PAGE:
For the first time, an aircraft has been taken over by a hacker rather than a hijacker. In a bizarre incident over Eastern Europe yesterday, the captain of a passenger jet suddenly found that he was no longer in control of his plane.
A cryptic message, “ALL YOUR BASE ARE BELONG TO US” flashed up on his multi-purpose instrument display; then the autopilot developed a mind of its own, and began behaving erratically. “It was like the plane was being flown by a first-timer in the simulator,” reported air-traffic instructor Gregor Yaneski.
The captain found himself struggling against the autopilot, which refused to disengage. Every dangerous manoeuvre had to be physically counteracted. No sooner was the plane steadied, than another crazy move would be attempted.
“It’s like the devil is in the machine!” can be clearly heard on the cockpit voice recorder.
Investigators are still uncertain if this was a targeted attack by cyber terrorists, hoping to bring down an aircraft by remote means, or a simple virus that allowed the plane’s computer to be controlled by some other input mechanism. Either is a frightening scenario.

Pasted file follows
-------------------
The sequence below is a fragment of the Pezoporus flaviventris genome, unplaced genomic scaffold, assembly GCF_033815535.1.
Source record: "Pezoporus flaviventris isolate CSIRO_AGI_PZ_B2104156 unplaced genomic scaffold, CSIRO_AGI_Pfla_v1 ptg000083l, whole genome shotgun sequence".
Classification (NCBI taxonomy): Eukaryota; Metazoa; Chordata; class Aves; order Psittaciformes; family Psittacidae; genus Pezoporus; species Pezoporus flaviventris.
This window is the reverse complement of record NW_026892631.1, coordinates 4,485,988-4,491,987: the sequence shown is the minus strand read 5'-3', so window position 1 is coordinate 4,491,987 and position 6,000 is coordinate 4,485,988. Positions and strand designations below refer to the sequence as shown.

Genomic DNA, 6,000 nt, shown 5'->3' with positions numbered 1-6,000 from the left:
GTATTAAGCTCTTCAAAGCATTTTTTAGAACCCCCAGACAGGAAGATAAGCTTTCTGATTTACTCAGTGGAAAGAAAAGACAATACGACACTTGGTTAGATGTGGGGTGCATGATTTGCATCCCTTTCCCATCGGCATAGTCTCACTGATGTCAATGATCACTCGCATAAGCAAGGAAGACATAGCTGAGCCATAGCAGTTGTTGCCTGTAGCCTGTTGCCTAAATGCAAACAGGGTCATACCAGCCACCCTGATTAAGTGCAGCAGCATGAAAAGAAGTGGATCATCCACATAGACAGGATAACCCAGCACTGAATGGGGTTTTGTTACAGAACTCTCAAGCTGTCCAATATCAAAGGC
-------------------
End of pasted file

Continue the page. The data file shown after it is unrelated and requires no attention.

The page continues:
“It’s possible that some kid playing Flight Simulator on the internet was completely unaware that he was controlling a live aircraft,” commented Yeager Andrews, who is heading up the investigation, “but I doubt it.”
Fortunately for the crew and passengers, the co-pilot had the presence of mind to locate and yank out the fuse for the on-board computer. Once the computer had crashed, the flight crew was able to direct the plane to an emergency landing at a military airport in Poland.
Everyone on board emerged unharmed, except for a few passengers who sustained minor injuries when they were flung about the cabin.
Flights across the EU were temporarily grounded when the incident began. It is believed that pilots have been briefed on a ‘kill-switch’ method if they find themselves under this kind of attack; however security and defence authorities are calling for more secure electronic control systems for all aircraft.
Ironically, the military were the first to use unmanned aircraft, and tech students to fly them.